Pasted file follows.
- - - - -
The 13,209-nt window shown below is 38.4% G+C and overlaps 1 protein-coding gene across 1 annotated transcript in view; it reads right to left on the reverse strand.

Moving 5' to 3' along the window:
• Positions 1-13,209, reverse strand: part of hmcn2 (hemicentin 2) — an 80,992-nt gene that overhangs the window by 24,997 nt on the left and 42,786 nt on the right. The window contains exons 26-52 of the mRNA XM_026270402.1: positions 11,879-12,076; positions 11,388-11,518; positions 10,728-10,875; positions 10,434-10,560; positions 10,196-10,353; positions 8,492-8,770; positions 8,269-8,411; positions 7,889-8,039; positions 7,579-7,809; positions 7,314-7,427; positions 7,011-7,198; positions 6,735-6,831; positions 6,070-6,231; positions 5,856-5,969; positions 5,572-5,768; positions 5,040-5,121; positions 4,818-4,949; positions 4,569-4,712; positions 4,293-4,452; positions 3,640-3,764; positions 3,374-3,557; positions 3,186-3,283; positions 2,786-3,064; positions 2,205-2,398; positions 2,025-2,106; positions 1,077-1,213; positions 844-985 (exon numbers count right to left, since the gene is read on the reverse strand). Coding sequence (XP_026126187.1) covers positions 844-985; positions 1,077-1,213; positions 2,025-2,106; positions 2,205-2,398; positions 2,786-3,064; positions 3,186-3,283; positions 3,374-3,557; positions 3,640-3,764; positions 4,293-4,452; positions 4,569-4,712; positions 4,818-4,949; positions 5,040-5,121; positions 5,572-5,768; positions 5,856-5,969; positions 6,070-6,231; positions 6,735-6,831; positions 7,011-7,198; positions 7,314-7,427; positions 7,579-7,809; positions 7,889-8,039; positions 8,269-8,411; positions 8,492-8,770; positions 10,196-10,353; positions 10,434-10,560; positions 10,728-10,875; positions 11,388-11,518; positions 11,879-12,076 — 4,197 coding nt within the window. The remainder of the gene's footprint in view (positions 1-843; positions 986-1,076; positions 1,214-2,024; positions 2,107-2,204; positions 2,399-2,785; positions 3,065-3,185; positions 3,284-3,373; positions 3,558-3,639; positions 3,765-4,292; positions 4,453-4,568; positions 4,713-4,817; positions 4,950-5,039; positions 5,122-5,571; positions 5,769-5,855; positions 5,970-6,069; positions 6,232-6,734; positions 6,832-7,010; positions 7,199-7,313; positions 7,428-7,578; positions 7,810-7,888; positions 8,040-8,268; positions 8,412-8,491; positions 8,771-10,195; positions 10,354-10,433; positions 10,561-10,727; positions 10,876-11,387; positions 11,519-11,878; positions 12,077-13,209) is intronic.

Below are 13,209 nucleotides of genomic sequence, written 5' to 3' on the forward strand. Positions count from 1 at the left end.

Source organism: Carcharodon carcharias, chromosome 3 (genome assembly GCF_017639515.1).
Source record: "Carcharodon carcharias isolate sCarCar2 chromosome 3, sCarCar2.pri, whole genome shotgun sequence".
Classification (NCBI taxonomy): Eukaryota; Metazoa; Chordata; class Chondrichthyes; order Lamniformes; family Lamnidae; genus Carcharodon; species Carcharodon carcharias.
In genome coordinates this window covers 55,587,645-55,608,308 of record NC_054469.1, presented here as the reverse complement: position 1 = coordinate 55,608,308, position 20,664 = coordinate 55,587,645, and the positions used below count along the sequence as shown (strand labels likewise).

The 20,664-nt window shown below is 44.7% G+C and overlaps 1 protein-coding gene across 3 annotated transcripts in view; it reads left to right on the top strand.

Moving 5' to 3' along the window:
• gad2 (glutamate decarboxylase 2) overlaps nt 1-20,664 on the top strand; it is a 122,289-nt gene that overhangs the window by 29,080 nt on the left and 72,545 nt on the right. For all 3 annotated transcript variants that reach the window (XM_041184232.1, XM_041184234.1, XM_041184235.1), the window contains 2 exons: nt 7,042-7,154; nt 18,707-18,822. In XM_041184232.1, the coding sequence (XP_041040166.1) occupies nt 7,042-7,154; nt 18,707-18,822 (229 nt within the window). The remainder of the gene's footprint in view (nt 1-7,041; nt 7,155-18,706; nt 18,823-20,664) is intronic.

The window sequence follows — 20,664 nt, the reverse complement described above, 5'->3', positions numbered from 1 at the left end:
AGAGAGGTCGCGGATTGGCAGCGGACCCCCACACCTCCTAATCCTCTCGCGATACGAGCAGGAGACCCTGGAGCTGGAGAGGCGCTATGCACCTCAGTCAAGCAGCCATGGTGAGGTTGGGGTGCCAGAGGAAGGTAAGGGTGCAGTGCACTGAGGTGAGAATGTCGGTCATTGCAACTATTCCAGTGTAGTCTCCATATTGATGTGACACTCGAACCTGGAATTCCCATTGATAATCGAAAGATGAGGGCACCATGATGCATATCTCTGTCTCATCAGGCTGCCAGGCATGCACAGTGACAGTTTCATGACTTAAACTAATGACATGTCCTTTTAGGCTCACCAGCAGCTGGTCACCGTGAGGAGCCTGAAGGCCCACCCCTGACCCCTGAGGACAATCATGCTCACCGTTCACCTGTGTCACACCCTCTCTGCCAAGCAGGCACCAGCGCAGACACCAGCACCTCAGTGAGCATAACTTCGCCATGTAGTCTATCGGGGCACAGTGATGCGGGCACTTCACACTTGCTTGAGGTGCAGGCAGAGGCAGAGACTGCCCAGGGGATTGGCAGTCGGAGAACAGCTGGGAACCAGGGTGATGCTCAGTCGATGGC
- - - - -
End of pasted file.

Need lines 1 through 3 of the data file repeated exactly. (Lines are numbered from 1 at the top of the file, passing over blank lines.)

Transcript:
The 13,209-nt window shown below is 38.4% G+C and overlaps 1 protein-coding gene across 1 annotated transcript in view; it reads right to left on the reverse strand.

Moving 5' to 3' along the window:
• Positions 1-13,209, reverse strand: part of hmcn2 (hemicentin 2) — an 80,992-nt gene that overhangs the window by 24,997 nt on the left and 42,786 nt on the right. The window contains exons 26-52 of the mRNA XM_026270402.1: positions 11,879-12,076; positions 11,388-11,518; positions 10,728-10,875; positions 10,434-10,560; positions 10,196-10,353; positions 8,492-8,770; positions 8,269-8,411; positions 7,889-8,039; positions 7,579-7,809; positions 7,314-7,427; positions 7,011-7,198; positions 6,735-6,831; positions 6,070-6,231; positions 5,856-5,969; positions 5,572-5,768; positions 5,040-5,121; positions 4,818-4,949; positions 4,569-4,712; positions 4,293-4,452; positions 3,640-3,764; positions 3,374-3,557; positions 3,186-3,283; positions 2,786-3,064; positions 2,205-2,398; positions 2,025-2,106; positions 1,077-1,213; positions 844-985 (exon numbers count right to left, since the gene is read on the reverse strand). Coding sequence (XP_026126187.1) covers positions 844-985; positions 1,077-1,213; positions 2,025-2,106; positions 2,205-2,398; positions 2,786-3,064; positions 3,186-3,283; positions 3,374-3,557; positions 3,640-3,764; positions 4,293-4,452; positions 4,569-4,712; positions 4,818-4,949; positions 5,040-5,121; positions 5,572-5,768; positions 5,856-5,969; positions 6,070-6,231; positions 6,735-6,831; positions 7,011-7,198; positions 7,314-7,427; positions 7,579-7,809; positions 7,889-8,039; positions 8,269-8,411; positions 8,492-8,770; positions 10,196-10,353; positions 10,434-10,560; positions 10,728-10,875; positions 11,388-11,518; positions 11,879-12,076 — 4,197 coding nt within the window. The remainder of the gene's footprint in view (positions 1-843; positions 986-1,076; positions 1,214-2,024; positions 2,107-2,204; positions 2,399-2,785; positions 3,065-3,185; positions 3,284-3,373; positions 3,558-3,639; positions 3,765-4,292; positions 4,453-4,568; positions 4,713-4,817; positions 4,950-5,039; positions 5,122-5,571; positions 5,769-5,855; positions 5,970-6,069; positions 6,232-6,734; positions 6,832-7,010; positions 7,199-7,313; positions 7,428-7,578; positions 7,810-7,888; positions 8,040-8,268; positions 8,412-8,491; positions 8,771-10,195; positions 10,354-10,433; positions 10,561-10,727; positions 10,876-11,387; positions 11,519-11,878; positions 12,077-13,209) is intronic.